The Indochinese Defense Council, also with the Governor General as its chairman, advised him on military affairs including the organization of the army, the protection of colonies.

Besides, there existed other consulting bodies such as the Mine Consultancy Committee, the Indochinese Education Consultancy Council, the Supreme Council for Exploitation of Colonies, the Indochinese Economic and Financial Interests Assembly, etc.

Placed under the direct control of the Indochinese Governor General were Vietnam's three regions with three different forms of administration.

2.- "Thong su Bac Ky" (Tonkin Resident Superior):

He was the top French ruler of Northern Vietnam, who was appointed by the French President and placed under the direction of the Indochinese Governor General. He directed the entire French ruling apparatus in the region, controlled and supervised local mandarins of the Nguyen royal court.

The "Thong su Bac Ky" (Tokin Resident Superior) was assisted by various agencies such as the Tonkin Resident, Superior's Office, the Tokin Protectorate Council, the Tokin Chamber of Commerce, the Tonkin Chamber of Agriculture, the House of People's Representatives which was not an elective body, composed of elites of the Vietnamese society, only provided consultancy on taxation and had no right to discuss politics.

Each northern province was headed by "Cong Su", a French Resident Minister, who was also assisted by various agencies such as the Resident Minister's Office, the Provincial Council, etc.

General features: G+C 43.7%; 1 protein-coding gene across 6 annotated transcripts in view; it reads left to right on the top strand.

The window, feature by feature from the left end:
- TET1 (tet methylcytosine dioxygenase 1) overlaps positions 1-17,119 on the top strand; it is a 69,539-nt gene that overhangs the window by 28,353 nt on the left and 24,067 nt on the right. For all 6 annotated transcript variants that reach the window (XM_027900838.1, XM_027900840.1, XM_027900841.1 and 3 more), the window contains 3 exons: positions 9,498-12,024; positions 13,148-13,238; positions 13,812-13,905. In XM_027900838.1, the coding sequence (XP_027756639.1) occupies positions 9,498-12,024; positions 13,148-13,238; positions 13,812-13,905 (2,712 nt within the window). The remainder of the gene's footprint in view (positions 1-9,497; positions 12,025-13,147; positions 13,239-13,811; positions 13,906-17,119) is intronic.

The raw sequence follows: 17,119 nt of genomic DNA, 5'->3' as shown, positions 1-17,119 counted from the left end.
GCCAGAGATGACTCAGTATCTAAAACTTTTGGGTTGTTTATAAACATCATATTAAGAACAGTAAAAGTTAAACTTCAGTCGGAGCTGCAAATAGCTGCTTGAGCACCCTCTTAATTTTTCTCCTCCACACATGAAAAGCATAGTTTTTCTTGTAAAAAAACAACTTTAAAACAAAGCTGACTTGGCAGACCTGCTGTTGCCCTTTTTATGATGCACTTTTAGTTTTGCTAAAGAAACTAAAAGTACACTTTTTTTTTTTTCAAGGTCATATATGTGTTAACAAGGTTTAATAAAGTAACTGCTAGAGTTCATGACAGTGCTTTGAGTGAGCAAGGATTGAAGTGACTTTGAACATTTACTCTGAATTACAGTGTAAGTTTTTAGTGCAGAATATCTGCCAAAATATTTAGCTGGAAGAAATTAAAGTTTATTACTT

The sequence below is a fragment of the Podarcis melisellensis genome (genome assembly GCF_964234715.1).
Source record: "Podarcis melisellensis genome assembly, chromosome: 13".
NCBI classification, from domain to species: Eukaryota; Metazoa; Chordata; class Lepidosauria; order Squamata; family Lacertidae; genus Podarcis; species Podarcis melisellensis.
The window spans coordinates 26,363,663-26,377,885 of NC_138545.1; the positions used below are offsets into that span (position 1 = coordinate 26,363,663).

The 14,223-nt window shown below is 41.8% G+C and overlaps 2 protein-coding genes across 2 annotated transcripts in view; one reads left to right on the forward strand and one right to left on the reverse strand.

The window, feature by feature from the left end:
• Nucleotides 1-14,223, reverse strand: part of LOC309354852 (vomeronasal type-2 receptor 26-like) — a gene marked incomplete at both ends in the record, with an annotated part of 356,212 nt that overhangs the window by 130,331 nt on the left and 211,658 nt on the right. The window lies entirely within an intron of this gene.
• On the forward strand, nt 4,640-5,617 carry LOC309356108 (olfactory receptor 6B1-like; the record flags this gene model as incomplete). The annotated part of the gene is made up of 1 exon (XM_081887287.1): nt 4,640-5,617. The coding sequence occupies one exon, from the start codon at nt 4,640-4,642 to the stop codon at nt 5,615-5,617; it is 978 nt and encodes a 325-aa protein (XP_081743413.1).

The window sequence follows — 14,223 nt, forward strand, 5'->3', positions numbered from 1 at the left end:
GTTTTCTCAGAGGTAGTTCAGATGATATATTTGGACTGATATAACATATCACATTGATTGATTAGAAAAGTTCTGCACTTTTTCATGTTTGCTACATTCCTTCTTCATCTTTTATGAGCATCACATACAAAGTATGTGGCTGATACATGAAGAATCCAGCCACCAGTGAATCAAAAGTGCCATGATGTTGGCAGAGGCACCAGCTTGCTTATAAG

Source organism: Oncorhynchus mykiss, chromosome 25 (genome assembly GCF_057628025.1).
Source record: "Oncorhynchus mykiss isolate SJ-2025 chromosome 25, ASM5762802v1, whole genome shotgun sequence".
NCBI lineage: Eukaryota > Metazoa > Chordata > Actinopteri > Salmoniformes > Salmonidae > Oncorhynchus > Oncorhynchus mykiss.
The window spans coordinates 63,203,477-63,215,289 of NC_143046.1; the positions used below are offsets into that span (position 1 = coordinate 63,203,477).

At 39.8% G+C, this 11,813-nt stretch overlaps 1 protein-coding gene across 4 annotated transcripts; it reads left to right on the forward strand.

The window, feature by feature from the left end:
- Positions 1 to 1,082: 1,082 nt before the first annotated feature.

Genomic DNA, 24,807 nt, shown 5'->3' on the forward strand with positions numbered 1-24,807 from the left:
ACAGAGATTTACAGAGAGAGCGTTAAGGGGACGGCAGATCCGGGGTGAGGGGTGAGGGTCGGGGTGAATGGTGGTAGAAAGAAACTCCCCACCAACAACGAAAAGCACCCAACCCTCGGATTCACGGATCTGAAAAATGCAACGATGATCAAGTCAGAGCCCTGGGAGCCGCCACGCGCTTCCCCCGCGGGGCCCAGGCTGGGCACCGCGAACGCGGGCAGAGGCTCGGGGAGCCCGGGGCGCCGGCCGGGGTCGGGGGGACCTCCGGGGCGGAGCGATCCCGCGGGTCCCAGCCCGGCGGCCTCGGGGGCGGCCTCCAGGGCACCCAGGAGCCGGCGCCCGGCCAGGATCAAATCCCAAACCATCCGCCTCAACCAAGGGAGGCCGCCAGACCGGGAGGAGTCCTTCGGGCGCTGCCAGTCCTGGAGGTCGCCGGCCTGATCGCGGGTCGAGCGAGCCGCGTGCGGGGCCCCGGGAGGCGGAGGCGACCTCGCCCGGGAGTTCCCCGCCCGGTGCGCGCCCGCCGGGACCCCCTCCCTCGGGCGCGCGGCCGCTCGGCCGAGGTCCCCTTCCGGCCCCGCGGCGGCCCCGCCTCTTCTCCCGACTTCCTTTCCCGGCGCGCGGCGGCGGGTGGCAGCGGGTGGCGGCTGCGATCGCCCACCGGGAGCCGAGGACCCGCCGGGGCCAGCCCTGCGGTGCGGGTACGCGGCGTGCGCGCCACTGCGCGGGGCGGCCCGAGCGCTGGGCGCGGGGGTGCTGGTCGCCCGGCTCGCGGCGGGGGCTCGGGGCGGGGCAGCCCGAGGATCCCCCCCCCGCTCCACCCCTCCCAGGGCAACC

Northern Vietnam was semi-colonial protectorate where the French administration was set up at the provincial level.

3.- "Kham su Trung Ky" (French Resident Superior in Central Vietnam): The French's ruling apparatus in Central Vietnam was headed by "Kham Su" (Resident Superior) whose assisting agencies had similar roles and powers as those of "Thong Su Bac Ky" (Tonkin Resident Superior). Besides, Central Vietnam was "protectorate" where the capital city of the Nguyen dynasty was located, "Kham Su Trung Ky" was also entrusted with the role and power to direct and supervise Nguyen kings and the royal court. He had the right to approve the king's decrees before they were promulgated.

Under "Kham Su" (the Resident Superior) were "Cong Su" (French Resident Ministers) who administered provinces, with roles and power similar to those of "Cong Su" (Resident Ministers) in Northern Vietnam.

Central Vietnam was also a "protectorate" where the French administration was set up at the provincial level like in Northern Vietnam.

4.- "Thong doc Nam Ky" (Governor of Cochichina)

He was also a French official who had the same role, power and assisting agencies as "Thong Su" and "Kham Su" (Resident Superiors) in northern and Central Vietnam.

Yet, in Cochinchina, a colonial territory, there existed no House of People's Representative and no feudal regime of the Nguyen dynasty while the French colonialists' administration was set up at all levels: provincial, district and communal.